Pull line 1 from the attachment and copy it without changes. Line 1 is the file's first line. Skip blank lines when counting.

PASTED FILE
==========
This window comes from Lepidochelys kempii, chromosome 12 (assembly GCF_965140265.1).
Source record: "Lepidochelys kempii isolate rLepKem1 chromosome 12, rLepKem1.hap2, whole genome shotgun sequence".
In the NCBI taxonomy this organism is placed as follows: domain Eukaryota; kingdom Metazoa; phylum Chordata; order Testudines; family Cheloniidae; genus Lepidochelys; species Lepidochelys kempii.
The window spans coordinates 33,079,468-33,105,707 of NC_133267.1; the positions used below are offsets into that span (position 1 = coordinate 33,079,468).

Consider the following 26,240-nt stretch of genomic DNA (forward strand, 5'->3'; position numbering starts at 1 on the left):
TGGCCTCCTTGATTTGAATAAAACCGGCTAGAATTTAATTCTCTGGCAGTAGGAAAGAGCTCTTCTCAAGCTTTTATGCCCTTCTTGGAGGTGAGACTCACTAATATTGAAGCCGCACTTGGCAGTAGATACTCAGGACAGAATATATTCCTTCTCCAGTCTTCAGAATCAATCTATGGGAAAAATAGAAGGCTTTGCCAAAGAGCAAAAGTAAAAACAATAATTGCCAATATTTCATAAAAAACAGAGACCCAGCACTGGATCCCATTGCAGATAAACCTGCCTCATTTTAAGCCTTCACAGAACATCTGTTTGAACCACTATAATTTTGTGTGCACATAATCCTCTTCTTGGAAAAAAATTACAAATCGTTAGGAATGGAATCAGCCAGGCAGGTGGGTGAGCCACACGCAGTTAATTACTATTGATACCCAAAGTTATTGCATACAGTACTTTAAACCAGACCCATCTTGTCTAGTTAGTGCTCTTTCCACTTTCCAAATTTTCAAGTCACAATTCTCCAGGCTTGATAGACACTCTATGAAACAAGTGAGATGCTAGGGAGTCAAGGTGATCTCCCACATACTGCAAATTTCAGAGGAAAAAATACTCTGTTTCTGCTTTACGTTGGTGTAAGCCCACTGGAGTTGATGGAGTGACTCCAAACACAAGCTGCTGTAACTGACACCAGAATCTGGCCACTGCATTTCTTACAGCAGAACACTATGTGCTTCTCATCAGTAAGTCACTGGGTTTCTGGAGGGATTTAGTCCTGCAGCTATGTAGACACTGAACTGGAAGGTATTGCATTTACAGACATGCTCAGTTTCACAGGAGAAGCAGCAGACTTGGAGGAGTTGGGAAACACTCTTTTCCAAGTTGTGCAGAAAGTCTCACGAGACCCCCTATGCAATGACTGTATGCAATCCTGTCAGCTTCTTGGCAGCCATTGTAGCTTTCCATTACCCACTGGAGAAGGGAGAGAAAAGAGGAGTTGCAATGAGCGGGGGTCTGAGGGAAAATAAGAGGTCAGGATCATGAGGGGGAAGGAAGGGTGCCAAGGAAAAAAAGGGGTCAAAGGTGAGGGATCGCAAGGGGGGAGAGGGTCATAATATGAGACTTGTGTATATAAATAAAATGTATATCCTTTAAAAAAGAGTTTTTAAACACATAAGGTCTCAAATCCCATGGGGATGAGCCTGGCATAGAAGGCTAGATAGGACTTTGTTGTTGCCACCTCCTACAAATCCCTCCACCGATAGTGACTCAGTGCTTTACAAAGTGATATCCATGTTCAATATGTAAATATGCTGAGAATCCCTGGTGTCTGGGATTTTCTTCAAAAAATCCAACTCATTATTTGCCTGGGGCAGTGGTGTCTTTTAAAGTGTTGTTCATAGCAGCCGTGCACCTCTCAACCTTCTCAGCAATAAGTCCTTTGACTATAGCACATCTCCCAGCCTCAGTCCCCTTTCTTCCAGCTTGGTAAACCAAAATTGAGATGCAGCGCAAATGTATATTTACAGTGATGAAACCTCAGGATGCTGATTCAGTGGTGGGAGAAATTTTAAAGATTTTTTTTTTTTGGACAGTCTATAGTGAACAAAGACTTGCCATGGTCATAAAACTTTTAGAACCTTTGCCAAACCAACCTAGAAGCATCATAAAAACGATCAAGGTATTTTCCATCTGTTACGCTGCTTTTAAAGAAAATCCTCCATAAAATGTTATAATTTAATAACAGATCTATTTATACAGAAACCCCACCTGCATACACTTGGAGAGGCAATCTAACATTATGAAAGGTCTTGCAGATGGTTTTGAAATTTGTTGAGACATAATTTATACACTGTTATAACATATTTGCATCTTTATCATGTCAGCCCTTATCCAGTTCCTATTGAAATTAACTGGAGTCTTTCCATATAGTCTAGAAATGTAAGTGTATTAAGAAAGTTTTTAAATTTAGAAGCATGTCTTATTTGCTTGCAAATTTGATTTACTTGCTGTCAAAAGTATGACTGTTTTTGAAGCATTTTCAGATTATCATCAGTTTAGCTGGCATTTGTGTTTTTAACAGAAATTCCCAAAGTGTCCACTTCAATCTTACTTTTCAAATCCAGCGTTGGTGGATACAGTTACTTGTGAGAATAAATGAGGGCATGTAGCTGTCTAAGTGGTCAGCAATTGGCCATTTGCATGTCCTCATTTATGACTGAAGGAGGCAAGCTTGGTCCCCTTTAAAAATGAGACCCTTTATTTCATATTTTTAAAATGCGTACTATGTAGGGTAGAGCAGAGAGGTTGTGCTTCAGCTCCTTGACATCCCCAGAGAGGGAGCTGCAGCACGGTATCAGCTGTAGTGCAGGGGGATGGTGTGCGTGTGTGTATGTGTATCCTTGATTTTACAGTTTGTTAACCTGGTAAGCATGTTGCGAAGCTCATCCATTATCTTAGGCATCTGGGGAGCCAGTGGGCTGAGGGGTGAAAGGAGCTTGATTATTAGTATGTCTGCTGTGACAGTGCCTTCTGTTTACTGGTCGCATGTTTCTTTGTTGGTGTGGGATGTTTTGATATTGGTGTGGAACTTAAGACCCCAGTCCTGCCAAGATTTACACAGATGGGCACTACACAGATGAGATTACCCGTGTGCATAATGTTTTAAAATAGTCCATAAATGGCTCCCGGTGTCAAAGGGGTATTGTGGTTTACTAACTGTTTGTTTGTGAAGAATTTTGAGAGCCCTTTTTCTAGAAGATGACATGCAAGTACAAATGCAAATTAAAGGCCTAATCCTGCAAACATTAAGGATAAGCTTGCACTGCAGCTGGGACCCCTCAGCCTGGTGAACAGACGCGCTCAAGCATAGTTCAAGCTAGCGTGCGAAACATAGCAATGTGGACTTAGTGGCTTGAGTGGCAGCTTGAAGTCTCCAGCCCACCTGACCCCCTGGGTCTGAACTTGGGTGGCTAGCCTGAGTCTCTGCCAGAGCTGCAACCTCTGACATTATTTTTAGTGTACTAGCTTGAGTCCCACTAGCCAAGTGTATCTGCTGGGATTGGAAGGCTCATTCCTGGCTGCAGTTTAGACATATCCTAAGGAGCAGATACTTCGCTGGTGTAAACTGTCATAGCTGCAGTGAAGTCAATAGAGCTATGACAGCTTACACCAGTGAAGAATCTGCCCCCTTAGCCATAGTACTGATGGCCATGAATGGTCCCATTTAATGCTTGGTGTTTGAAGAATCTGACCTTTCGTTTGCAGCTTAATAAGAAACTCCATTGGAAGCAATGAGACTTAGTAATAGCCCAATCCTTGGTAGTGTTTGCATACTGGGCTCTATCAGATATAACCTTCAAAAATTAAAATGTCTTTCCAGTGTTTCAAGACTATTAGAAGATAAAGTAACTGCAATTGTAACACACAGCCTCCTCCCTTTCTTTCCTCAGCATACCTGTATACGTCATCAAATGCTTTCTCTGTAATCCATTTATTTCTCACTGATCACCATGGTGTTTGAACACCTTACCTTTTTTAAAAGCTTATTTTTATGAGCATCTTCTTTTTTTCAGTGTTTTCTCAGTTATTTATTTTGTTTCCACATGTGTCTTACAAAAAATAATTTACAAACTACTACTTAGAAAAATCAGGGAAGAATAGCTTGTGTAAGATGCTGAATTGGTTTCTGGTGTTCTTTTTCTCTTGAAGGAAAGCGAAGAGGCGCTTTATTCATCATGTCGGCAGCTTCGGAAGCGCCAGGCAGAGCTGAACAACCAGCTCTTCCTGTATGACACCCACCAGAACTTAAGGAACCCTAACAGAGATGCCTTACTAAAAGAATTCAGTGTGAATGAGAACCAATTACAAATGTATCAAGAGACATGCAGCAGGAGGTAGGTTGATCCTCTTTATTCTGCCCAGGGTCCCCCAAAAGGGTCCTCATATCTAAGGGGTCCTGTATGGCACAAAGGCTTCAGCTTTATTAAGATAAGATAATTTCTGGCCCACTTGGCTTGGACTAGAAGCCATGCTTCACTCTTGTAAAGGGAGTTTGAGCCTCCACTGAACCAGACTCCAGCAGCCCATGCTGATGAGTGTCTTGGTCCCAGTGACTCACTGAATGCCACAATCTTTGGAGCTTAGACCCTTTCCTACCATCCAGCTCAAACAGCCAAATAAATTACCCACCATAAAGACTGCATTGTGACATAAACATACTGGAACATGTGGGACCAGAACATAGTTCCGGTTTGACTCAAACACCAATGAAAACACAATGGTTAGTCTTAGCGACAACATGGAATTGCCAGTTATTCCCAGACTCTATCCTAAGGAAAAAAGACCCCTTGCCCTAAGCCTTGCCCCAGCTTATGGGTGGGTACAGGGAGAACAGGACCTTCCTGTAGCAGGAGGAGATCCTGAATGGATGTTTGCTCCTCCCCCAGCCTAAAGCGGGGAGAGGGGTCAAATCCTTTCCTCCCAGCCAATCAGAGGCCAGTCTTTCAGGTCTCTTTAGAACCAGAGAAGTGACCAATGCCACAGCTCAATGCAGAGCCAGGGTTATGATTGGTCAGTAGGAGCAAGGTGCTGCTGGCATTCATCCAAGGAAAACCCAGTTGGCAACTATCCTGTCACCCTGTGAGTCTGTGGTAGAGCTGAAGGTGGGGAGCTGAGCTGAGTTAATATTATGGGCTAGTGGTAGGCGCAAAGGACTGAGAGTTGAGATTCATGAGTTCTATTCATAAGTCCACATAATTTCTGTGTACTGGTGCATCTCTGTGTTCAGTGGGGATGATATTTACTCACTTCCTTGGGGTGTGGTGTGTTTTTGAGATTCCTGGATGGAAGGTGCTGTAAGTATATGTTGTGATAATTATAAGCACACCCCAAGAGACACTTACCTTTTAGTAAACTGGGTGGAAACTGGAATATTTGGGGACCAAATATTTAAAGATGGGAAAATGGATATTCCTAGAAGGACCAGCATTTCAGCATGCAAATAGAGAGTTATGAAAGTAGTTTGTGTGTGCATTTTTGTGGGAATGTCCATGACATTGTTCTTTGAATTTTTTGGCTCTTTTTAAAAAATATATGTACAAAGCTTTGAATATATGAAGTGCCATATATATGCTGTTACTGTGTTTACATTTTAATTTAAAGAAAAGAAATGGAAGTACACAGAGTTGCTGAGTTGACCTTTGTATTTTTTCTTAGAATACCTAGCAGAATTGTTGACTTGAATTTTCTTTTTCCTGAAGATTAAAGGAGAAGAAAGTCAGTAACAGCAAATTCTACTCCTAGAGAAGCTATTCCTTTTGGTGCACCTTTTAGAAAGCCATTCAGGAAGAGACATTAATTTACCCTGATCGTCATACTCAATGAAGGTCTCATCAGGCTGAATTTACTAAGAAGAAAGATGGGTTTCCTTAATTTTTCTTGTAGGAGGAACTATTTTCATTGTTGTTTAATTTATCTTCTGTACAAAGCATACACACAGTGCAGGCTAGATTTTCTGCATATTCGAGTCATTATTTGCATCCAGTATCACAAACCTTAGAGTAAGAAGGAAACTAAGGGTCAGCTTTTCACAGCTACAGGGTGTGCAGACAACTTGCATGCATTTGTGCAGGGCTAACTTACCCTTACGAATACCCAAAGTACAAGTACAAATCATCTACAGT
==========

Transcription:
This window comes from Lepidochelys kempii, chromosome 12 (assembly GCF_965140265.1).